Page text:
Starved and chained, tourism elephants may die in large numbers as coronavirus outbreak destroys industry

Many fear that due to the crisis, elephants will be used in illegal logging or for begging


                            Starved and chained, tourism elephants may die in large numbers as coronavirus outbreak destroys industry
(Getty Images)
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The condition of the elephants in Thailand is getting worse by the day as they are underfed and are being kept chained for hours amid the coronavirus outbreak. Due to the COVID-19 pandemic, the Asian country’s tourism sector has been hit, leading to the vulnerability of the animals.

Many experts have warned that elephants working in Thailand’s tourism industry may die due to hunger, be sold to zoos or shifted into the illegal logging trade as the global health crisis decimates visitor numbers. Experts also fear that due to the crisis, elephants will be used in illegal logging along the Thai-Myanmar border, which was banned 30 years ago after introducing a law safeguarding the animals.

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According to an AFP report, even before the pandemic, life for the kingdom's estimated 2,000 elephants working in tourism was not very pleasant as they were often abused into giving rides and performing tricks at money-spinning animal shows. After the coronavirus outbreak, it has worsened as the health crisis has paralyzed the tourism sector. The animals' caretakers are unable to pay for their maintenance, including the 300 kilograms (660 pounds) of food a day a captive elephant needs to survive.

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“My boss is doing what he can but we have no money,” said Kosin, a mahout or elephant handler, of the Chiang Mai camp where his elephant Ekkasit is living on a restricted diet. He added that the financial meltdown is restricting the fibrous food available to the elephants “which will have a physical effect”. Chiang Mai is the northern tourist hub of Thailand, an area of rolling hills dotted by elephant camps and sanctuaries.

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It has also been reported that the wages of the mahouts who look after the elephants have dropped by 70 percent.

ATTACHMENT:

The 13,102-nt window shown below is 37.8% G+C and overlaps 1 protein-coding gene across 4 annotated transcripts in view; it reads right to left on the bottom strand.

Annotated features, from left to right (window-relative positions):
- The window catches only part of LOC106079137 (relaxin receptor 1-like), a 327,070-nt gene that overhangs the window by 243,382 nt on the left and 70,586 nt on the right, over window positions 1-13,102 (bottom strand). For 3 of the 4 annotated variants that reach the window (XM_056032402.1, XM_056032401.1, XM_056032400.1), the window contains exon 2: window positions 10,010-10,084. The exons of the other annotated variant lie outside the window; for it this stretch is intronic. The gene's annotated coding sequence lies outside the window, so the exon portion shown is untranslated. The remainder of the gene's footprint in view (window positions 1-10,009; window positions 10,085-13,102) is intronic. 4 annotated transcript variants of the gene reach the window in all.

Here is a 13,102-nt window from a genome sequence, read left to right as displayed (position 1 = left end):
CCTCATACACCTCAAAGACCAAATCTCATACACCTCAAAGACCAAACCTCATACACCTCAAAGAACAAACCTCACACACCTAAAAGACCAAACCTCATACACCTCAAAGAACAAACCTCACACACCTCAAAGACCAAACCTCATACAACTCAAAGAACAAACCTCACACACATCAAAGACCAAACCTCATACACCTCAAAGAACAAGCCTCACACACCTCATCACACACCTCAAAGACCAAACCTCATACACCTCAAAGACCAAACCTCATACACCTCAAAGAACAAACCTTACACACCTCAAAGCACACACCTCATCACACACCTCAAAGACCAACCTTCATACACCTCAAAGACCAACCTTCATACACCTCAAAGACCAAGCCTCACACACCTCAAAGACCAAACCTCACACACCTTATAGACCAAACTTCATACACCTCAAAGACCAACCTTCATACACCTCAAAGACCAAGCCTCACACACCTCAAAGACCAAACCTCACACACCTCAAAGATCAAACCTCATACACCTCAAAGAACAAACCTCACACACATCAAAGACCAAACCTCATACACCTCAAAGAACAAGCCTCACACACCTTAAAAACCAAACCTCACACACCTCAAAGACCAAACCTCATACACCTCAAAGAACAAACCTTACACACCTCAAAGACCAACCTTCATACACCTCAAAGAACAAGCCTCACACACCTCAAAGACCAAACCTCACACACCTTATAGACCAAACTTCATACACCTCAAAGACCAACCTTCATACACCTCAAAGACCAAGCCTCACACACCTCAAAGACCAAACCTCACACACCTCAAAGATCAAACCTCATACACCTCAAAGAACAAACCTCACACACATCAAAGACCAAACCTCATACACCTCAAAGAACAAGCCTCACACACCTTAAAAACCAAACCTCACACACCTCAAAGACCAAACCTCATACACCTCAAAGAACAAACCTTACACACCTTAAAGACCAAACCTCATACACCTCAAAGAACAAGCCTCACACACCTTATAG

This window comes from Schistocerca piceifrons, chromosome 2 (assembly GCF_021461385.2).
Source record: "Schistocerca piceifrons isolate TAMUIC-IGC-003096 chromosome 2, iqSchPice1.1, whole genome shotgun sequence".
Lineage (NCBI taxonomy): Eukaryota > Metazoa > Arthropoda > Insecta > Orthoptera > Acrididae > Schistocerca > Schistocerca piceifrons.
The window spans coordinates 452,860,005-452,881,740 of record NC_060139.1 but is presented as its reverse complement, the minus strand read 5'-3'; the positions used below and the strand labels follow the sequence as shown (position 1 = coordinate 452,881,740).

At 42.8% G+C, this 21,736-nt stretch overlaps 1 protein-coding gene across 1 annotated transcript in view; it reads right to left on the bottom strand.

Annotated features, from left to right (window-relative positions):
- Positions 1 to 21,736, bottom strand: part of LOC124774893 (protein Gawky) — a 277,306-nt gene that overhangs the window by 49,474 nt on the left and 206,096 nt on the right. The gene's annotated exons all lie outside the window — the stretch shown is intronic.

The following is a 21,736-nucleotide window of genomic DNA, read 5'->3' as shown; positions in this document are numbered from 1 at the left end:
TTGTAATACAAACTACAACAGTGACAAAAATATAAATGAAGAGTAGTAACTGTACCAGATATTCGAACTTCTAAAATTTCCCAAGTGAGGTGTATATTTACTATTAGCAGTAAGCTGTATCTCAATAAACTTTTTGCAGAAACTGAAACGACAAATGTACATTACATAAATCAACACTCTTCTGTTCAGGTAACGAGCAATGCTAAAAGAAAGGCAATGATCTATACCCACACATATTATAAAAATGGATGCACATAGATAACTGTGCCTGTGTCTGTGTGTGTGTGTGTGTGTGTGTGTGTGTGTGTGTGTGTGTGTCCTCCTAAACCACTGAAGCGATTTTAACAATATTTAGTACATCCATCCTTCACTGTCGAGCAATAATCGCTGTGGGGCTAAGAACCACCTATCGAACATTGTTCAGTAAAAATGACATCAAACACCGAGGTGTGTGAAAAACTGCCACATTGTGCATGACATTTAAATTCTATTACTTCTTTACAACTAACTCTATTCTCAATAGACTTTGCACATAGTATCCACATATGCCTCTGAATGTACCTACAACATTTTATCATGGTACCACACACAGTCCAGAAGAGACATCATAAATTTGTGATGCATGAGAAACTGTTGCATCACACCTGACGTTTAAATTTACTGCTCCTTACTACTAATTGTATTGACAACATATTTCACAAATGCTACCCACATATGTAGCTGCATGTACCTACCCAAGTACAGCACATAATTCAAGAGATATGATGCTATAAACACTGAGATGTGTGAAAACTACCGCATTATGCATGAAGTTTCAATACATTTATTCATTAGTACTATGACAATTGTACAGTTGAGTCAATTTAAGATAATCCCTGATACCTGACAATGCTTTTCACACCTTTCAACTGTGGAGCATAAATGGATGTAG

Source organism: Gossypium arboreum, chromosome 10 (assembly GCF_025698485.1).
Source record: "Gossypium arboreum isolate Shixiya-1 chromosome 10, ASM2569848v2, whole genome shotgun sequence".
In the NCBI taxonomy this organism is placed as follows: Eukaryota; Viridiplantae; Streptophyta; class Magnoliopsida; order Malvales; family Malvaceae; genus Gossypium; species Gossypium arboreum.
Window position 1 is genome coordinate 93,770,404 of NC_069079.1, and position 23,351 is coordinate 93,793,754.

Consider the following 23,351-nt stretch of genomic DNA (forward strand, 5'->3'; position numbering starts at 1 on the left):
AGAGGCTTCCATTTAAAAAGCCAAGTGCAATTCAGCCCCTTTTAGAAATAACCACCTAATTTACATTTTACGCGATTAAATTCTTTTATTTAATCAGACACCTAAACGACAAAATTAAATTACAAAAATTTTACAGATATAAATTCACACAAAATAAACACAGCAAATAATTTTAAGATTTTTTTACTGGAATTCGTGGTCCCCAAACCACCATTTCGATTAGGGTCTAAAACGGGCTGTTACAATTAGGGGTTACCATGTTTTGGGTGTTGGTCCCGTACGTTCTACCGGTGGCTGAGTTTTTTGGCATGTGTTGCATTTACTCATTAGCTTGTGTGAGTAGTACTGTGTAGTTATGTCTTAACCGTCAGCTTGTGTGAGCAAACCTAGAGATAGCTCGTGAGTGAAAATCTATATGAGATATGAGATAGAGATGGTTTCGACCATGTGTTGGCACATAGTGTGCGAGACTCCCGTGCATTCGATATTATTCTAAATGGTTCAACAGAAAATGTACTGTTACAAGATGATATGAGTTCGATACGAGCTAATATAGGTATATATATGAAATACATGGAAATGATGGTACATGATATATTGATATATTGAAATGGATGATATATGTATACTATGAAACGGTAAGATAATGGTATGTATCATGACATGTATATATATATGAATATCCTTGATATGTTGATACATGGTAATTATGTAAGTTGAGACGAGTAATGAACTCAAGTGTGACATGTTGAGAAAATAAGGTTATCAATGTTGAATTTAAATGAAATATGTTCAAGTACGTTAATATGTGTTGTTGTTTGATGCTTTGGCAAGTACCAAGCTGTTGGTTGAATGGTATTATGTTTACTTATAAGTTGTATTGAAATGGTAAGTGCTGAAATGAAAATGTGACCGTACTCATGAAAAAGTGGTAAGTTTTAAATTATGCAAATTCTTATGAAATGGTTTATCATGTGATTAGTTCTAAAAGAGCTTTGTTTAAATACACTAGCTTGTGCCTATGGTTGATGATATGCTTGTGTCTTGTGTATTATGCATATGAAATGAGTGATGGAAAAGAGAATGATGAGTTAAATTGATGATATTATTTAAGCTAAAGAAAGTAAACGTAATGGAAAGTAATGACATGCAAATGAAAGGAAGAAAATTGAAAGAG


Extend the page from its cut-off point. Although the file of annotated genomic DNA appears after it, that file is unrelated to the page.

Theerapat Trungprakan, president of the Thai Elephant Alliance Association, fears that due to the crisis, elephants “could be forced (to beg) on the streets”, if not used for logging.

Saengduean Chailert, who owns the Elephant Nature Park in Thailand, said due to the loss of income, the number of malnourished elephants is rising, taking the situation ‘to a crisis point’. Her sanctuary shelters around 80 pachyderms and allows visitors only to watch the creatures.

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Chailert has organized a fund to feed starved elephants and help mahouts in almost 50 camps nationwide in the wake of the outbreak. Reports also claimed that people are urging the government to fund stricken camps to ensure the welfare of elephants.

Apichet Duangdee, who runs the Elephant Rescue Park, said: “We need 1,000 baht a day (about $30.86) for each elephant.” “I will not abandon them,” Duangdee added as he plans to take out a two million baht ($60486) loan soon to keep his elephants fed.

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According to Johns Hopkins University, positive cases of COVID-19 have reached 1,651 in Thailand with 10 deaths as of March 31.

Thai King Maha Vajiralongkorn is also taking precautions amid the crisis as he has reportedly booked an entire luxury hotel in southern Germany where he has taken his entire entourage, including a harem of 20 concubines with him to self-isolate. The king, who is also known as Rama X, has reportedly hired out all of the Grand Hotel Sonnenbichl in Bavaria to save himself and his entourage from being infected by the deadly virus, which has claimed 38,714 lives worldwide.

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